/ Check-in [d77e4776]
Login

Many hyperlinks are disabled.
Use anonymous login to enable hyperlinks.

Overview
Comment:Add a web page describing when it is appropriate to use SQLite and when it is not. (CVS 1199)
Downloads: Tarball | ZIP archive | SQL archive
Timelines: family | ancestors | descendants | both | trunk
Files: files | file ages | folders
SHA1:d77e47764818ef495894013fb26b1a510f2f1a7e
User & Date: drh 2004-01-27 15:58:38
Context
2004-01-27
17:46
Change permissions on the install-sh file to be executable. Ticket #582. (CVS 1200) check-in: eafa714d user: drh tags: trunk
15:58
Add a web page describing when it is appropriate to use SQLite and when it is not. (CVS 1199) check-in: d77e4776 user: drh tags: trunk
2004-01-25
22:44
Modularize the column name resolution code so that it is smaller, faster, and ready for some enhancements that will fix long-standing name resolutions problems. (CVS 1198) check-in: d3648034 user: drh tags: trunk
Changes
Hide Diffs Unified Diffs Ignore Whitespace Patch

Added www/whentouse.tcl.





















































































































































































































































































































































































































































































































































>
>
>
>
>
>
>
>
>
>
>
>
>
>
>
>
>
>
>
>
>
>
>
>
>
>
>
>
>
>
>
>
>
>
>
>
>
>
>
>
>
>
>
>
>
>
>
>
>
>
>
>
>
>
>
>
>
>
>
>
>
>
>
>
>
>
>
>
>
>
>
>
>
>
>
>
>
>
>
>
>
>
>
>
>
>
>
>
>
>
>
>
>
>
>
>
>
>
>
>
>
>
>
>
>
>
>
>
>
>
>
>
>
>
>
>
>
>
>
>
>
>
>
>
>
>
>
>
>
>
>
>
>
>
>
>
>
>
>
>
>
>
>
>
>
>
>
>
>
>
>
>
>
>
>
>
>
>
>
>
>
>
>
>
>
>
>
>
>
>
>
>
>
>
>
>
>
>
>
>
>
>
>
>
>
>
>
>
>
>
>
>
>
>
>
>
>
>
>
>
>
>
>
>
>
>
>
>
>
>
>
>
>
>
>
>
>
>
>
>
>
>
>
>
>
>
>
>
>
>
>
>
>
>
>
>
>
>
>
>
>
>
>
>
>
>
>
>
>
>
>
>
>
>
>
>
>
>
>
>
>
>
>
>
>
>
1
2
3
4
5
6
7
8
9
10
11
12
13
14
15
16
17
18
19
20
21
22
23
24
25
26
27
28
29
30
31
32
33
34
35
36
37
38
39
40
41
42
43
44
45
46
47
48
49
50
51
52
53
54
55
56
57
58
59
60
61
62
63
64
65
66
67
68
69
70
71
72
73
74
75
76
77
78
79
80
81
82
83
84
85
86
87
88
89
90
91
92
93
94
95
96
97
98
99
100
101
102
103
104
105
106
107
108
109
110
111
112
113
114
115
116
117
118
119
120
121
122
123
124
125
126
127
128
129
130
131
132
133
134
135
136
137
138
139
140
141
142
143
144
145
146
147
148
149
150
151
152
153
154
155
156
157
158
159
160
161
162
163
164
165
166
167
168
169
170
171
172
173
174
175
176
177
178
179
180
181
182
183
184
185
186
187
188
189
190
191
192
193
194
195
196
197
198
199
200
201
202
203
204
205
206
207
208
209
210
211
212
213
214
215
216
217
218
219
220
221
222
223
224
225
226
227
228
229
230
231
232
233
234
235
236
237
238
239
240
241
242
243
244
245
246
247
248
249
250
251
252
253
254
255
256
257
258
259
260
261
262
263
264
265
266
#
# Run this TCL script to generate HTML for the goals.html file.
#
set rcsid {$Id: whentouse.tcl,v 1.1 2004/01/27 15:58:38 drh Exp $}

puts {<html>
<head><title>Appropriate Uses of SQLite</title></head>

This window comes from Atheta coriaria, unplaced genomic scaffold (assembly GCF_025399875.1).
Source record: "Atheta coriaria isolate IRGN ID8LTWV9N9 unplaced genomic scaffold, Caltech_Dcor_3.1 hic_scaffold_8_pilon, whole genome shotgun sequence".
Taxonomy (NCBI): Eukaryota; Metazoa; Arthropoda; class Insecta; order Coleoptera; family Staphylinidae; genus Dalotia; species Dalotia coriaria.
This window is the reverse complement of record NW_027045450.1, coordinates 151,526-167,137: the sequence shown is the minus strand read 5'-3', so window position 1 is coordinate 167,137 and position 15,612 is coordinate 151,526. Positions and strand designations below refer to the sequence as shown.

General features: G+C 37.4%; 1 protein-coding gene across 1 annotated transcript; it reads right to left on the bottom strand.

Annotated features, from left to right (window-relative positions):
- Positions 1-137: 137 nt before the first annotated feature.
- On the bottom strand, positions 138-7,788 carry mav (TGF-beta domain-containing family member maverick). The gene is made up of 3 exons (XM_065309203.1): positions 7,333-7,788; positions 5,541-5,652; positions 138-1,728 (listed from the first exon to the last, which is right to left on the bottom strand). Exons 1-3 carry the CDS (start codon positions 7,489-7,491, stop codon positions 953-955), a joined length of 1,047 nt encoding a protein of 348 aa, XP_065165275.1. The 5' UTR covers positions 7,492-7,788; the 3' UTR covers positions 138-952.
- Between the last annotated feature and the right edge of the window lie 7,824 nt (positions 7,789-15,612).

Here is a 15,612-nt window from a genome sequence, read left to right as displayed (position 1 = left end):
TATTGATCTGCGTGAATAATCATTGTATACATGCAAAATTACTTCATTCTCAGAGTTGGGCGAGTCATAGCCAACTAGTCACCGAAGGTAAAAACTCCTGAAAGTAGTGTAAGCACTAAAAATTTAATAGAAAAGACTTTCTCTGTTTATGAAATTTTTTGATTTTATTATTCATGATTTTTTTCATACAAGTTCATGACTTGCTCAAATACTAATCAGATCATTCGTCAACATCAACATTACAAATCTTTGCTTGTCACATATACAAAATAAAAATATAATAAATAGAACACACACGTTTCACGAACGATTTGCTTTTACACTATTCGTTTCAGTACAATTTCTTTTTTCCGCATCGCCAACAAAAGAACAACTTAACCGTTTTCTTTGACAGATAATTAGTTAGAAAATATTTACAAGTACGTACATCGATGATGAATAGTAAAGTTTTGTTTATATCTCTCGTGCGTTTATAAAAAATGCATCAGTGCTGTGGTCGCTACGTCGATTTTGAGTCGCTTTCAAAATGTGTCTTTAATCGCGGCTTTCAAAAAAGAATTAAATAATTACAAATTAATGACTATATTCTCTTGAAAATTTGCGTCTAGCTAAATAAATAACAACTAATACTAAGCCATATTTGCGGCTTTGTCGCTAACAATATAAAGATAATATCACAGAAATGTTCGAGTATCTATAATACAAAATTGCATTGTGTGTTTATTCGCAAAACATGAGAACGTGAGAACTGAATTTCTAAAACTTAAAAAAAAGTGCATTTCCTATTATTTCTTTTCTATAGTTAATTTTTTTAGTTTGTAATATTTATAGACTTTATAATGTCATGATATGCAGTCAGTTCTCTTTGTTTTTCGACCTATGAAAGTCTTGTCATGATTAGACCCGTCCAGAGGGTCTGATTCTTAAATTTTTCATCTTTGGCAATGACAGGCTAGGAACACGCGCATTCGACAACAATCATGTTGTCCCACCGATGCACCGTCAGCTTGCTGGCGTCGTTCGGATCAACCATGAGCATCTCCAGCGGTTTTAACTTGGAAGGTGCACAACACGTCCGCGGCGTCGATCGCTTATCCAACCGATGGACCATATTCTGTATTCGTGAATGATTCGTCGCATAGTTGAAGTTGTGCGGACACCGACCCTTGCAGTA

<body bgcolor=white>
<h1 align=center>Appropriate Uses Of SQLite</h1>
}
puts "<p align=center>
(This page was last modified on [lrange $rcsid 3 4] UTC)
</p>"

puts {
<p>
SQLite is different from most other SQL database engines in that its
primary design goal is to be simple:
</p>

<ul>
<li>Simple to administer</li>
<li>Simple to operate</li>
<li>Simple to use in a program</li>
<li>Simple to maintain and customize</li>
</ul>

<p>
Many people like SQLite because it is small and fast.  But those
qualities are just happy accidents.
Users also find that SQLite is very reliable.  Reliability is
a consequence of simplicity.  With less complication, there is
less to go wrong.  So, yes, SQLite is small, fast, and reliable,
but first and foremost, SQLite strives to be simple.
</p>

<p>
Simplicity in a database engine can be either a strength or a
weakness, depending on what you are trying to do.  In order to
achieve simplicity, SQLite has had to sacrifice other characteristics
that some people find useful, such as high concurrancy, fine-grained
access control, a rich set of built-in functions, stored procedures,
esoteric SQL language features, XML and/or Java extensions,
tera- or peta-byte scalability, and so forth.  If you need these
kinds of features and don't mind the added complexity that they
bring, then SQLite is probably not the database for you.
SQLite is not intended to be an enterprise database engine.  It
not designed to compete with Oracle or PostgreSQL.
</p>

<p>
The basic rule of thumb for when it is appropriate to use SQLite is
this:  Use SQLite in situations where simplicity of administration,
implementation, and maintenance are more important than the countless
complex features that enterprise database engines provide.
As it turns out, situations where simplicity is the better choice
are more common that many people realize.
</p>

<h2>Situations Where SQLite Works Well</h2>

<ul>
<li><p><b>Websites</b></p>

<p>SQLite usually will work great as the database engine for low to
medium traffic websites (which is to say, 99.9% of all websites).
The amount of web traffic that SQLite can handle depends, of course,
on how heavily the website uses its database.  Generally
speaking, any site that gets fewer than a 100000 hits/day should work
fine.  The 100000 hits/day figure is a conservative estimate, not a
hard upper bound.
SQLite has been demonstrated to work with 10 times that amount
of traffic.</p>
</li>

<li><p><b>Embedded devices and applications</b></p>

<p>Because an SQLite database requires little or no administration,
SQLite is a good choice for devices or services that must work
unattended and without human support.  SQLite is a good fit for
use in cellphones, PDAs, set-top boxes, and/or appliances.  It also
works well as an embedded database in downloadable consumer applications.
</p>
</li>

<li><p><b>Application File Format</b></p>

<p>
SQLite has been used with great success as the on-disk file format
for desktop applications such as financial analysis tools, CAD
packages, record keeping programs, and so forth.  The traditional
File/Open operation does an sqlite_open() and executes a
BEGIN TRANSACTION to get exclusive access to the content.  File/Save